Dear Amy: I have a large extended family. I was close to my cousins and aunts growing up, but I now feel like the black sheep of the family. I am gay and have political and religious beliefs that are different from the rest of my conservative family.
While no one has ever been overtly mean or critical to my face, I am “friends” with many of my relatives on social media, and I am routinely given the cold shoulder in this forum.
My aunts post warm messages to their other nieces and nephews. They have never posted anything to me. My cousins constantly post back and forth with each other.
If I add a comment to the conversation, no one responds back. I often leave friendly comments on their photos and updates, even though they never acknowledge me. While this is hurtful, I understand that my lifestyle is very foreign to them.
I am content to leave things at arm’s length (I’m also embarrassed that it bugs me at all). My mother is very close to her siblings and their children, but she has no idea that they treat me this way. She does not have a social media account.
Weirdly enough, my relatives seem to be paying close attention to my social media, and often tell my mom about updates or photos I have posted, which she appreciates. I want to tell her that these relatives are two-faced, but I’m not sure I need to make my problem her problem, and the problem of me feeling snubbed on social media is easily solved by removing them from my friends list. Advice?Dear Snubbed: Your relatives are lurking. Lurkers note what other people post, but decline to “like” or comment on those posts. The fact that they are aware of your doings and report them positively to your mother means that they are paying attention.You should post whenever and however you want to. You might feel better about this dynamic if you become more of a lurker on your family’s posts. Yes, unfriend them (or hide their posts) if you want to, but don’t let them change you. I don’t know how it will help matters for you to report this snubbing to your mother.
Dear Amy: My mother-in-law was just diagnosed with cancer. She probably has a year to live. Her youngest son (my husband’s brother) and she had some sort of falling-out, and he has not contacted her in almost a year, despite her many attempts.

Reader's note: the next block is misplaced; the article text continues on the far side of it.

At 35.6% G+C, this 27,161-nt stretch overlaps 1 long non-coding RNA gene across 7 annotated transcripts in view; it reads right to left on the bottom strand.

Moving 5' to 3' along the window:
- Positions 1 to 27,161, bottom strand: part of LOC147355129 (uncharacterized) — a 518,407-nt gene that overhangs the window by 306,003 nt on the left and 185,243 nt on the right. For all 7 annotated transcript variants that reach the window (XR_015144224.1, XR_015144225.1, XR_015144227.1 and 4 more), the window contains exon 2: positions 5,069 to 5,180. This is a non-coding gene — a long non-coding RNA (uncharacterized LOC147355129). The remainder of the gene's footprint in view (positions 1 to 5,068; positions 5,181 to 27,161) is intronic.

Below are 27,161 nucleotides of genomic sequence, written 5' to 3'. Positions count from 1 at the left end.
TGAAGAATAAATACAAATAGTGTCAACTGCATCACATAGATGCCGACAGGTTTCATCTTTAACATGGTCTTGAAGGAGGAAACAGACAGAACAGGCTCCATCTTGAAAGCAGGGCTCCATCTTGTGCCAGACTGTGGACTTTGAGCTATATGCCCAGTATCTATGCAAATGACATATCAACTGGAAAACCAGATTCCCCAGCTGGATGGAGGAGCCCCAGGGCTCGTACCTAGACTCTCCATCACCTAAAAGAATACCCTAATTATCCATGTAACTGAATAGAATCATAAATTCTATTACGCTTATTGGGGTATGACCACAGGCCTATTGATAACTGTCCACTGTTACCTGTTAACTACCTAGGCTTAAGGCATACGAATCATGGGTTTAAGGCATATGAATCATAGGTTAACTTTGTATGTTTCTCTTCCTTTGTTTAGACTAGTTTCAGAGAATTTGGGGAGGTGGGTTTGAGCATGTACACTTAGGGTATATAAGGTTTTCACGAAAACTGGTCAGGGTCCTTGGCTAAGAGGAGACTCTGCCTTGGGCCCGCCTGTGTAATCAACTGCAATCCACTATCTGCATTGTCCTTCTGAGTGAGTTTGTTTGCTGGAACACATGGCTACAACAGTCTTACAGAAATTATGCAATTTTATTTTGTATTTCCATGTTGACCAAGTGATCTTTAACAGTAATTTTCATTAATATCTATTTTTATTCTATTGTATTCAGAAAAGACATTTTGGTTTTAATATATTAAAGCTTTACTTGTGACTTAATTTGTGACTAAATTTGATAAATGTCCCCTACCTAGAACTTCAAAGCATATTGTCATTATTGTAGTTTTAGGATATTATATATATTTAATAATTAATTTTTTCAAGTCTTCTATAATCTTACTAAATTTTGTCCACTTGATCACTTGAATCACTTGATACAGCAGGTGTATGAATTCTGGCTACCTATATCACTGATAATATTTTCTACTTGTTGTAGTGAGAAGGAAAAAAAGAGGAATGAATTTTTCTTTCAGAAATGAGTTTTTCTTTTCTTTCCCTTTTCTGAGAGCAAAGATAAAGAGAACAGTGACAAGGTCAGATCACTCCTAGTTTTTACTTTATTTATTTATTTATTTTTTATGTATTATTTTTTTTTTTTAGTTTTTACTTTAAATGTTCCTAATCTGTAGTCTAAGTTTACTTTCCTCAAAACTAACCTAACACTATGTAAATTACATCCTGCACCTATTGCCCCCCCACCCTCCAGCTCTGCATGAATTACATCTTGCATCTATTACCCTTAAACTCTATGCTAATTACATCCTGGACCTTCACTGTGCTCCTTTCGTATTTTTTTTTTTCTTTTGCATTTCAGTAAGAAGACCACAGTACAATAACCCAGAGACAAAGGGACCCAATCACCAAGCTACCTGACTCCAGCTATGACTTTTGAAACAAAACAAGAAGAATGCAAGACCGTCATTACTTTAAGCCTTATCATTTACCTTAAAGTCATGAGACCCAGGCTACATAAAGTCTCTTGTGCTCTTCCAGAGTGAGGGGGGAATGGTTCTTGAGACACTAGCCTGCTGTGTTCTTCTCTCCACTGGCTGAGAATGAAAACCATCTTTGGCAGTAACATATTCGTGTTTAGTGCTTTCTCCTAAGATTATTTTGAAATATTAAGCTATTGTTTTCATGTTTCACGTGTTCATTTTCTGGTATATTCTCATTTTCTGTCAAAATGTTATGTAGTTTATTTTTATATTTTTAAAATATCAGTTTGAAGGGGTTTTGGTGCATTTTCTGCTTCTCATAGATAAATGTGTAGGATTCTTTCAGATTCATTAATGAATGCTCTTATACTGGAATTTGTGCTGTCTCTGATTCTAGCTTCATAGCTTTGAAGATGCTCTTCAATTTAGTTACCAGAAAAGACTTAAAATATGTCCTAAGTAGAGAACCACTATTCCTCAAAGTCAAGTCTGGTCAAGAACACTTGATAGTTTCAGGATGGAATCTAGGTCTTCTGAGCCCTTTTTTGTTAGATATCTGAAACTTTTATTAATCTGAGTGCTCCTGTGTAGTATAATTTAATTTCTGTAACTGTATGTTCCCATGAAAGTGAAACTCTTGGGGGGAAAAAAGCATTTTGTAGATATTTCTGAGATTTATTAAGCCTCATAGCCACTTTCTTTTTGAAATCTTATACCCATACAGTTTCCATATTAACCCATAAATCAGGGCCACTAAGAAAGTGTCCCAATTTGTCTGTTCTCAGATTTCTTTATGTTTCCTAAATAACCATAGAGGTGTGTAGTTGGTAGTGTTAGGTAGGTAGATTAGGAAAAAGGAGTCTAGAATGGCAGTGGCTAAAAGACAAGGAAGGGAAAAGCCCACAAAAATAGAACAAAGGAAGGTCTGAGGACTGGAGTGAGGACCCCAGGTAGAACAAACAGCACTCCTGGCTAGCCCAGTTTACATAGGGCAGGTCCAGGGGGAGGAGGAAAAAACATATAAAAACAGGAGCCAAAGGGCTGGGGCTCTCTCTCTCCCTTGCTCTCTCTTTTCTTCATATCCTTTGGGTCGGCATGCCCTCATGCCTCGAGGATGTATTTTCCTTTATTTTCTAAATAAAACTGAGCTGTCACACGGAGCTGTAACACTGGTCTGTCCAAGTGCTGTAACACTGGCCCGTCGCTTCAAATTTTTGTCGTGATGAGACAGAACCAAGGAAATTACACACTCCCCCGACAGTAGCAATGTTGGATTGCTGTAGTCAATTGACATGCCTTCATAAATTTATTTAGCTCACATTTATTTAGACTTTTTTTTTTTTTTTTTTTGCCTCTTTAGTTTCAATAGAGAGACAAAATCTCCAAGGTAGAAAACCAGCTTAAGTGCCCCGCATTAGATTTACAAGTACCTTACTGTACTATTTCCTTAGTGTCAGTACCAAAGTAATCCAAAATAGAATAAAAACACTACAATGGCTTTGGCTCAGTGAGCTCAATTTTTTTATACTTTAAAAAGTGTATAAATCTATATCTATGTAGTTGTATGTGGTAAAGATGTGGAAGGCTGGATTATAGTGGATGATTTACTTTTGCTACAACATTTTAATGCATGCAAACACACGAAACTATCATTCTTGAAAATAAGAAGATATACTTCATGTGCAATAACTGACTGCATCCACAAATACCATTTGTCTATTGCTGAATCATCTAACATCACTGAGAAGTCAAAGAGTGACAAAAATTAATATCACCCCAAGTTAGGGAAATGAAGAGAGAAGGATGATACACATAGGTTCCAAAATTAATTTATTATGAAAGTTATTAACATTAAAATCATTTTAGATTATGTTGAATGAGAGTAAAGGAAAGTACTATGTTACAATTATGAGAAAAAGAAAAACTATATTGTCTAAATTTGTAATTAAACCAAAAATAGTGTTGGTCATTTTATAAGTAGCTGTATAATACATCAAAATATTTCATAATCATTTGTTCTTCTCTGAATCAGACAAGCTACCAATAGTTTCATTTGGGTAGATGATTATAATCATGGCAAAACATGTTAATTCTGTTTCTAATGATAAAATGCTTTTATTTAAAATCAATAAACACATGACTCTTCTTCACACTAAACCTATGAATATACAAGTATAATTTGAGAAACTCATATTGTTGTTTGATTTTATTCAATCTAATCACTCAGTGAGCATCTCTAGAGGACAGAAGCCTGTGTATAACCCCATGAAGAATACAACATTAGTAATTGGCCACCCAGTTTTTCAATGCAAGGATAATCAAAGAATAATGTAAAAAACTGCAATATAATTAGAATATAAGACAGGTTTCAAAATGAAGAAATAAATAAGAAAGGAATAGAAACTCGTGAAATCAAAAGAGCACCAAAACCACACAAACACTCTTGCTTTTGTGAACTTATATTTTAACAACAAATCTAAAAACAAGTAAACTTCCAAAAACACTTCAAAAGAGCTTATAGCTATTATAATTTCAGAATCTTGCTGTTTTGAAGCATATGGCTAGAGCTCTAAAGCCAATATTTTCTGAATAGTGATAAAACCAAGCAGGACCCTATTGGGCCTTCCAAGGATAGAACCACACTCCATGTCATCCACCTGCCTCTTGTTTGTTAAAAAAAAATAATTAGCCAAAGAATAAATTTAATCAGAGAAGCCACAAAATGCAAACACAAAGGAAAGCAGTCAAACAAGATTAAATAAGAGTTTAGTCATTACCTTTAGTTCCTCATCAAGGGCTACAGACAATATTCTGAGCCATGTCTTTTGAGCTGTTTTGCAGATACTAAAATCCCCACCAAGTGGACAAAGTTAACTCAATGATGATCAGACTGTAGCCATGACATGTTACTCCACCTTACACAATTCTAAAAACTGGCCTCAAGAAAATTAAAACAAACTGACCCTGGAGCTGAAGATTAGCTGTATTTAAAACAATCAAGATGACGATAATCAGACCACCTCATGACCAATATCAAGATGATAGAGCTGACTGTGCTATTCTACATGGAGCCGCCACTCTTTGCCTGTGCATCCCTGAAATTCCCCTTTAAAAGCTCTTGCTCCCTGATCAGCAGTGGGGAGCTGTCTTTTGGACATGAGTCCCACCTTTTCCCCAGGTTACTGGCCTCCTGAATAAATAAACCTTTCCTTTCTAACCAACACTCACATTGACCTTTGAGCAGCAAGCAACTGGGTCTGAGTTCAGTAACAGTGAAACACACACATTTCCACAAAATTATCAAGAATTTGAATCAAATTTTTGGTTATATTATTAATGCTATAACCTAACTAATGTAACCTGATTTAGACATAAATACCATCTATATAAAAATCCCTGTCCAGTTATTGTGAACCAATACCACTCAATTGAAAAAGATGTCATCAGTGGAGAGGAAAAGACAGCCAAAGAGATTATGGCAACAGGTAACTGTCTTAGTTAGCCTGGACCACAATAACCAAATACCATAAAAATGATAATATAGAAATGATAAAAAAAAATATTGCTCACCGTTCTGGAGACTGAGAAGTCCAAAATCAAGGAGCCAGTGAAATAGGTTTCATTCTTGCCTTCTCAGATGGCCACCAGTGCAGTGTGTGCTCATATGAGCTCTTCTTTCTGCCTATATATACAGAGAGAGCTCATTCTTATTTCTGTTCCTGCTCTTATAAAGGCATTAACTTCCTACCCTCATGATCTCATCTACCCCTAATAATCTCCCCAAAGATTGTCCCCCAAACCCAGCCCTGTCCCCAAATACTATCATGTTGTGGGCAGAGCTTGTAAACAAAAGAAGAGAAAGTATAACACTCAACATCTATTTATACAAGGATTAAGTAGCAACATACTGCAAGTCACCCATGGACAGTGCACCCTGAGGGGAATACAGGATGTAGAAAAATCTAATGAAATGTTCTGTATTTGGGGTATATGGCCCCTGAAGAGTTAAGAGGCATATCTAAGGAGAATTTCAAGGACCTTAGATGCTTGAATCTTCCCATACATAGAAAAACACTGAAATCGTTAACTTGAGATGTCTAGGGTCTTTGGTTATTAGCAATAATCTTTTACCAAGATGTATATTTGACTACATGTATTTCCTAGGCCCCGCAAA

He has also not allowed her to see his son. Not seeing her grandson has been very hard on her.
I have been the only one out of four sons and four daughters-in-law to accompany her to her many medical appointments, and have been trying to support her as best I can.
My brother-in-law finally called after he found out about her diagnosis and said he would visit this past weekend.
Well, he never showed. Not even a phone call. She, of course, was devastated. I texted him and he told me not to get involved, that it was none of my business. My husband agreed.
I feel that since I am the only one who talks to her on a regular basis, I have every right to be outraged and callout my brother-in-law on his awful behavior, just as I would a biological brother. Do I have the right to get involved, or have I overstepped my boundaries?
— Angry In-law
Dear Angry: You are a family member and an involved helpmate to your mother-in-law. You have every right to react honestly to this behavior, but you don’t seem to have taken into account what your mother-in-law might have wanted you to do.
My experience with family estrangement is that trying to coax someone back into the fold is a delicate dance. You expressing your righteous and justified anger and/or bewilderment at his unreliability might have sent him skittering back into his corner, and this is not what anyone seems to want right now. I do think you should absent yourself from this particular dynamic, to keep your focus on your loved-one’s needs.
Dear Amy: “Bought the Farm” wondered how to enforce the boundaries on their farm from their rowdy family members with teenagers who lived next door.
Suggest trading some fun for those teenagers for some improvements or repairs around the farm!
— Another Amy
Dear Amy: I like this idea; these teens could help to improve the land they’ve rutted with their four-wheelers.